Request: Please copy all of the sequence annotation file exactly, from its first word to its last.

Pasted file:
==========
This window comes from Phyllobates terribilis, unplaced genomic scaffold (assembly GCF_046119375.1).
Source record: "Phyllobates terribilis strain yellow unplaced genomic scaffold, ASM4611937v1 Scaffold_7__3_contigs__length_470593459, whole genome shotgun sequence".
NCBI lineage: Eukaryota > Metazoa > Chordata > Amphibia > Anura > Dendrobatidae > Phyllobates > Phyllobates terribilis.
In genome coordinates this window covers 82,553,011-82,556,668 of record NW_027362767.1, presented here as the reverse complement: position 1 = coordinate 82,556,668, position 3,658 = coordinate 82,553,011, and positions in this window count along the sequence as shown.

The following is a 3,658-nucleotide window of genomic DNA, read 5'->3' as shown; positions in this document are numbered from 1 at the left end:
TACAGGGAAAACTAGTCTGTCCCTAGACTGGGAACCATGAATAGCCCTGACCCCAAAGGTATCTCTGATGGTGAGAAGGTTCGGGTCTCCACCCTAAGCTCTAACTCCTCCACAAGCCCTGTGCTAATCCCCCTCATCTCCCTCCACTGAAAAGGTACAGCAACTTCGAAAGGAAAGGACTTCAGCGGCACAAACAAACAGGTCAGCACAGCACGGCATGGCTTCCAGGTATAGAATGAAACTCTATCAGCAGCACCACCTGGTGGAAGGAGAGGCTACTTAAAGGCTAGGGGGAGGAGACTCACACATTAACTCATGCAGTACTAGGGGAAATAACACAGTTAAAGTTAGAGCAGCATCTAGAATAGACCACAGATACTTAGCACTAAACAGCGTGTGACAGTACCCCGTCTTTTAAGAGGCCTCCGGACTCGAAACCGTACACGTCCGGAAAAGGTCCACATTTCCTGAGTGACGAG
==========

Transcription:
This window comes from Phyllobates terribilis, unplaced genomic scaffold (assembly GCF_046119375.1).
Source record: "Phyllobates terribilis strain yellow unplaced genomic scaffold, ASM4611937v1 Scaffold_7__3_contigs__length_470593459, whole genome shotgun sequence".
NCBI lineage: Eukaryota > Metazoa > Chordata > Amphibia > Anura > Dendrobatidae > Phyllobates > Phyllobates terribilis.
In genome coordinates this window covers 82,553,011-82,556,668 of record NW_027362767.1, presented here as the reverse complement: position 1 = coordinate 82,556,668, position 3,658 = coordinate 82,553,011, and positions in this window count along the sequence as shown.

The following is a 3,658-nucleotide window of genomic DNA, read 5'->3' as shown; positions in this document are numbered from 1 at the left end:
TACAGGGAAAACTAGTCTGTCCCTAGACTGGGAACCATGAATAGCCCTGACCCCAAAGGTATCTCTGATGGTGAGAAGGTTCGGGTCTCCACCCTAAGCTCTAACTCCTCCACAAGCCCTGTGCTAATCCCCCTCATCTCCCTCCACTGAAAAGGTACAGCAACTTCGAAAGGAAAGGACTTCAGCGGCACAAACAAACAGGTCAGCACAGCACGGCATGGCTTCCAGGTATAGAATGAAACTCTATCAGCAGCACCACCTGGTGGAAGGAGAGGCTACTTAAAGGCTAGGGGGAGGAGACTCACACATTAACTCATGCAGTACTAGGGGAAATAACACAGTTAAAGTTAGAGCAGCATCTAGAATAGACCACAGATACTTAGCACTAAACAGCGTGTGACAGTACCCCGTCTTTTAAGAGGCCTCCGGACTCGAAACCGTACACGTCCGGAAAAGGTCCACATTTCCTGAGTGACGAG